Younger audiences came out in force. On average, 44.8 percent of 15- to 24-year-olds watching TV in the 40 countries saw the final, 8 percent above the 2014 figure and "more than four times the average primetime viewing share of young adults for the same group of channels (11.1 percent)," according to the European Broadcasting Union, the alliance of public service media operators that produces the event.
“We are immensely proud that in its 60th year the Eurovision Song Contest has, once again, proved essential viewing for nearly 200 million people around the world,” said Ingrid Deltenre, director general of the European Broadcasting Union.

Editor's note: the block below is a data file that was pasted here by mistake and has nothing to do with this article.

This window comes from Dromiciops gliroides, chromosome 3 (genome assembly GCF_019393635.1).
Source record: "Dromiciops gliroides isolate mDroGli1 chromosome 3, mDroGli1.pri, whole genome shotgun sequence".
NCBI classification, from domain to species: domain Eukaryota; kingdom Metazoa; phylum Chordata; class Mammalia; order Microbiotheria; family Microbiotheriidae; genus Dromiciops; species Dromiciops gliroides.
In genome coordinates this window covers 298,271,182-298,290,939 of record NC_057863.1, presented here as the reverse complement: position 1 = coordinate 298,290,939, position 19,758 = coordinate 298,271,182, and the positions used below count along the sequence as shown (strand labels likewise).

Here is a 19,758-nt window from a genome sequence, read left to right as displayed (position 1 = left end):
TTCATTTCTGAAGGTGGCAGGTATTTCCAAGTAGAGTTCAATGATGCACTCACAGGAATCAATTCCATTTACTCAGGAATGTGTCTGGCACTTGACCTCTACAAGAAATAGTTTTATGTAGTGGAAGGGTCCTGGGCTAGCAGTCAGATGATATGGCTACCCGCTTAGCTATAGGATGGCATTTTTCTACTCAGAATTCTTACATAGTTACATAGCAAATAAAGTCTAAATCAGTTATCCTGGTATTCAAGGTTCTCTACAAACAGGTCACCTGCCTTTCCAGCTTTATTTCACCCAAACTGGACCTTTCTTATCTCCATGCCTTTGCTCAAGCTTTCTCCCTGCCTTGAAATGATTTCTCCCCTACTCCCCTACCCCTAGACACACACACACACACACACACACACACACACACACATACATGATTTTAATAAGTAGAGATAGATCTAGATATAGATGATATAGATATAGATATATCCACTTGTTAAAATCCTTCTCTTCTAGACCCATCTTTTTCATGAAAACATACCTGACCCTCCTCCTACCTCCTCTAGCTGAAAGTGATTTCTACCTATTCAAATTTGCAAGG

Of individual countries, Iceland delivered the largest viewing share, despite not even making it out of the semifinals. Of those watching TV in the country, 95.5 percent tuned in to watch the grand final. Sweden, the winner with the song “Heroes” by Mans Zelmerlow, had the second-highest share with 86.5 percent of viewers.
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In Australia, which had its Eurovision debut as a wild-card entry, 5.7 million watched the show across both live broadcasts and primetime repeats.
Host country Austria saw its largest TV audience of the last decade for the final as 1.7 million people tuned in, accounting for a share of 59.9 percent of TV viewing.
This article originally appeared in THR.com.